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Creating Your Own Goals

By: Jeff Durham - Updated: 14 Jan 2013 | comments*Discuss
 
Creating Your Own Goals Creating Goals

Devising a strategy for reaching goals within your career gives you a much better chance of achieving them. It helps you plan better increases your motivation and imposes a strict discipline upon you in terms of a deadline by which you want to achieve something. You’ll probably be expected to hit targets and goals by your employer anyway but if you truly want to ‘get on’, it’s better to set targets so that you can exceed expectations.

Knowing Who You Are and What You Want to Achieve

You need to have a kind of ‘tunnel vision’ when creating goals at work. There’s often so much going on that your attentions can get diverted if you’re not too careful so you need to determine what makes you tick in your job and what you perceive yourself doing in 6 months, a year, 2 years etc..., and to work out a plan of how you intend getting from point A to B to C etc.

Write Down Your Goals

It’s not enough to simply imagine what you want to do in your mind. You need to get it down on paper (or computer) as it represents a statement of what you intend to do and a timescale for Managing Your Work, as opposed to having a few half-baked ideas floating around your head which could get lost amongst the rest of the glut of information. Write down your goals with your perceived outcome for where they will take you along each step of the way.

Keep Your Goals Measurable and Achievable

Your goals must be measurable otherwise you’ll have no real way of knowing if you’re getting any nearer to achieving them. For example, if you’re a salesperson, it’s no good simply saying that you want to be the best seller on your team within the next month. You need to be able to quantify that by saying something like, “I’m going to get 5 sales by the end of week 1 and increase that by 25% each week for the rest of the month”.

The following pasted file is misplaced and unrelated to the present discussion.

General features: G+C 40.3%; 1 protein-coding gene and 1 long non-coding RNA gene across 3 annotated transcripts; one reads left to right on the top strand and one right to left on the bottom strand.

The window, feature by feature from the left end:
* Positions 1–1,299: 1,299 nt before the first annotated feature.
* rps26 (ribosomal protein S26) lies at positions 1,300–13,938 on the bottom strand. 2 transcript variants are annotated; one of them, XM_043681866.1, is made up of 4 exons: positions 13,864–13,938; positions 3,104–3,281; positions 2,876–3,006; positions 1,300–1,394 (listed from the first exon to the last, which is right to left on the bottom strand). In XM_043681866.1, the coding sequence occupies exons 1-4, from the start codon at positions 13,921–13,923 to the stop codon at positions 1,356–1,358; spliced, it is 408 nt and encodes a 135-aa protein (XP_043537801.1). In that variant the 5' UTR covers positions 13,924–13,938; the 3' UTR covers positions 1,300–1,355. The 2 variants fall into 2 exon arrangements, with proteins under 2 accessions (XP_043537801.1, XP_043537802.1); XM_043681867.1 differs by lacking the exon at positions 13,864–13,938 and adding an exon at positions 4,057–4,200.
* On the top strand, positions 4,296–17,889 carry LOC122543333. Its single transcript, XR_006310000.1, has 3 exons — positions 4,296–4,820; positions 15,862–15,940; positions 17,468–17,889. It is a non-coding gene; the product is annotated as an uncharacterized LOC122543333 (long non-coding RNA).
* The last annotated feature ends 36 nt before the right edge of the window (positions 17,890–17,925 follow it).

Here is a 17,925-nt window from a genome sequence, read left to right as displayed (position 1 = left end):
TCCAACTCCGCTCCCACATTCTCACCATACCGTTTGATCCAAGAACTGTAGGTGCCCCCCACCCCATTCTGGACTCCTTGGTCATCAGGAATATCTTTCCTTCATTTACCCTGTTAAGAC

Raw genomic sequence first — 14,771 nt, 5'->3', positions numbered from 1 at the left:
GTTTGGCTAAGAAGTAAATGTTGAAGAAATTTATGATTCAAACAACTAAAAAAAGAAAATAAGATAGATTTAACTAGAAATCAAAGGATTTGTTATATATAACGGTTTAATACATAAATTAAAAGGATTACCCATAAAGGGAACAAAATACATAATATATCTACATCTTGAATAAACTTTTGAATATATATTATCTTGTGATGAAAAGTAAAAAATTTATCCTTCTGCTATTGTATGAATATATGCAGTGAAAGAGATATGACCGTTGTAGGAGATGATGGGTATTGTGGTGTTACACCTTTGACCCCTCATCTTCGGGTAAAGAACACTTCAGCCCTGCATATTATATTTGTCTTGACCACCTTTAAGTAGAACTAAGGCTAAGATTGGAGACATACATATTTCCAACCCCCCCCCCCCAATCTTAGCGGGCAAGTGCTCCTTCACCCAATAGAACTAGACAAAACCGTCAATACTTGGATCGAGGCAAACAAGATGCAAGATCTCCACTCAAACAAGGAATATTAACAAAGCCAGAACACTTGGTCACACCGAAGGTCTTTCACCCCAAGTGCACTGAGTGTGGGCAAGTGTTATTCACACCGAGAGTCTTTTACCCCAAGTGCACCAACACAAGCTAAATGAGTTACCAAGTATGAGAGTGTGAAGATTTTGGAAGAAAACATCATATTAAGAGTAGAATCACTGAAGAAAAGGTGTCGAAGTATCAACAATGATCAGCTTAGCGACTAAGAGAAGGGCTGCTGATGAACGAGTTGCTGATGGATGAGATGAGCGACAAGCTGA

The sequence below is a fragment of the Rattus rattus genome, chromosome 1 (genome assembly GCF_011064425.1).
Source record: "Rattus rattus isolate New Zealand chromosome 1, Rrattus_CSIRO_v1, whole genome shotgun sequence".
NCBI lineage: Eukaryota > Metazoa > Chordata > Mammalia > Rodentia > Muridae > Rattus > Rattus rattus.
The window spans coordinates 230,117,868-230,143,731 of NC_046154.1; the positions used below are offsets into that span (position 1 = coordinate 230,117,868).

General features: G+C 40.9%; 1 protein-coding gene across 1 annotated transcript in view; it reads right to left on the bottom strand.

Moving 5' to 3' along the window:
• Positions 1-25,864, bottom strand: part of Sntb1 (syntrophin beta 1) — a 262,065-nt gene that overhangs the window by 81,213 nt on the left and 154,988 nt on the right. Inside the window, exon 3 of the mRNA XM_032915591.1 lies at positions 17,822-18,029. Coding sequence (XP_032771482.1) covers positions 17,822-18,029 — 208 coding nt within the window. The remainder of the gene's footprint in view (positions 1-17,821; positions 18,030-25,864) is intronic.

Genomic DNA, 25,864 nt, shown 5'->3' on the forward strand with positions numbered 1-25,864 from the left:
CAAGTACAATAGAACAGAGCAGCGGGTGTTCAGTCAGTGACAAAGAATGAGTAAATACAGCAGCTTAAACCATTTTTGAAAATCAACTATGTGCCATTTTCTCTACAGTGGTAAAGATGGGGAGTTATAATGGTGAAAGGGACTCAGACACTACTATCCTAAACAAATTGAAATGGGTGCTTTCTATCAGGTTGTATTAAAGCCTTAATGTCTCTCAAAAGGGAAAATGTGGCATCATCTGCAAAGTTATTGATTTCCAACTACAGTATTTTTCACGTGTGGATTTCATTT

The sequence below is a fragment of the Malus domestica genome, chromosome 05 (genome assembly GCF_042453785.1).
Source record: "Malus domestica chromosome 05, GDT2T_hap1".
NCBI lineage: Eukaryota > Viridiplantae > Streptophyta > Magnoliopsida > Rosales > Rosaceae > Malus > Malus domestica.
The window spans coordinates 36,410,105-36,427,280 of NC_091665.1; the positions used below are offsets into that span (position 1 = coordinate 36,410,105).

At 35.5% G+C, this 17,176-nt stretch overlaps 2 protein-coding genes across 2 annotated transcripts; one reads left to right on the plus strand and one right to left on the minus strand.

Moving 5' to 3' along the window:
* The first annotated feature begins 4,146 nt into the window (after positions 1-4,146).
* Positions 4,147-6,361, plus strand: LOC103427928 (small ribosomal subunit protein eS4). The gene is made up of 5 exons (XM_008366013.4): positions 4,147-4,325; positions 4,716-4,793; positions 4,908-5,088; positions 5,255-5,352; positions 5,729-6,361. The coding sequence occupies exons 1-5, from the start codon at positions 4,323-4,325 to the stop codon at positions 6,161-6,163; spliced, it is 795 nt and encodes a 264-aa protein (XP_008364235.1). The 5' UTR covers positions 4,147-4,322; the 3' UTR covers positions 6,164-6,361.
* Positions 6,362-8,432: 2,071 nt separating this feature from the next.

You also need to ensure that your goals are achievable. It’s no use setting yourself unrealistic targets or ambitions within a certain timeframe if the chances of you achieving those are minimal. If you set yourself unrealistic goals and don’t come even close to achieving them, you’ll end up getting demoralised and this is likely to lead you to give up with your goal attainment strategy altogether. As well as the nature of the goals themselves, you also need to set yourself deadlines for each step of the way.

Monitoring Your Progress

You’ll need to set aside time to review how you’re getting on in order to gauge your progress. This may be done daily, weekly, monthly or every few months, depending on the nature of your goals and the timescale on which you’ve set to achieve each one of them. You should diarise a date on which you plan to do your review and it’s good to make notes at each review of what you’ve achieved in order to establish if you’re on target or not.

Sharing Your Goals

It’s good to be able to share your goals with a confidante you can trust and who is supportive as they will be able to boost your efforts if you’re falling behind or are getting sidetracked in your pursuit. A trusted confidante will always be honest with you too and if you have deviated from your desired path, they should offer you constructive criticism telling you where you’re going wrong and giving you help and advice on getting back on track. Obviously, you should only do this if the person you choose is a true ally and will support you through thick and thin. Otherwise, keep your goals to yourself.

We’re all familiar with people who have achieved greatness in their chosen profession and they’ll all say that you can achieve almost anything if you put your mind to it. That statement is most certainly true but they’ll have almost certainly set themselves some goals in terms of how they’ve got to that point so it is crucial to appreciate just how important goal establishing is.

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